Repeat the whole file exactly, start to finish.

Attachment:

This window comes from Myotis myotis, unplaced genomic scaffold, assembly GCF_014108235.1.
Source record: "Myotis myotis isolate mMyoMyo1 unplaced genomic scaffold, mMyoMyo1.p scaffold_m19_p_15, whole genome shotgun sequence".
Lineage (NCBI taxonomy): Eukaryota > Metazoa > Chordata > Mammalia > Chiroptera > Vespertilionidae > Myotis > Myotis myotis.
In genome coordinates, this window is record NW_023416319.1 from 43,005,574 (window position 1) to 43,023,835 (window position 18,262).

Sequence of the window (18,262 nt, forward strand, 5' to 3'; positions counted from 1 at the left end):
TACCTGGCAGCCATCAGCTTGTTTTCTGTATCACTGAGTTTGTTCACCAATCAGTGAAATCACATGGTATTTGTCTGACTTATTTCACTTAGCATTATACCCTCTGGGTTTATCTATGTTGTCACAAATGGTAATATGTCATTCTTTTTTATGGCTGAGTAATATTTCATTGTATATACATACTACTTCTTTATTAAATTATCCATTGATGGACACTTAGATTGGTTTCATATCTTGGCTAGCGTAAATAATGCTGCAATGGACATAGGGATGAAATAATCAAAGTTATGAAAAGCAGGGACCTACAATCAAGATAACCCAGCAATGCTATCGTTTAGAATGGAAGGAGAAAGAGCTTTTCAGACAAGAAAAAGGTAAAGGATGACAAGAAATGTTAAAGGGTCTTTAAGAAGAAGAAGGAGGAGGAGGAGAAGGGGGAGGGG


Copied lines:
This window comes from Myotis myotis, unplaced genomic scaffold, assembly GCF_014108235.1.
Source record: "Myotis myotis isolate mMyoMyo1 unplaced genomic scaffold, mMyoMyo1.p scaffold_m19_p_15, whole genome shotgun sequence".
Lineage (NCBI taxonomy): Eukaryota > Metazoa > Chordata > Mammalia > Chiroptera > Vespertilionidae > Myotis > Myotis myotis.
In genome coordinates, this window is record NW_023416319.1 from 43,005,574 (window position 1) to 43,023,835 (window position 18,262).

Sequence of the window (18,262 nt, forward strand, 5' to 3'; positions counted from 1 at the left end):
TACCTGGCAGCCATCAGCTTGTTTTCTGTATCACTGAGTTTGTTCACCAATCAGTGAAATCACATGGTATTTGTCTGACTTATTTCACTTAGCATTATACCCTCTGGGTTTATCTATGTTGTCACAAATGGTAATATGTCATTCTTTTTTATGGCTGAGTAATATTTCATTGTATATACATACTACTTCTTTATTAAATTATCCATTGATGGACACTTAGATTGGTTTCATATCTTGGCTAGCGTAAATAATGCTGCAATGGACATAGGGATGAAATAATCAAAGTTATGAAAAGCAGGGACCTACAATCAAGATAACCCAGCAATGCTATCGTTTAGAATGGAAGGAGAAAGAGCTTTTCAGACAAGAAAAAGGTAAAGGATGACAAGAAATGTTAAAGGGTCTTTAAGAAGAAGAAGGAGGAGGAGGAGAAGGGGGAGGGG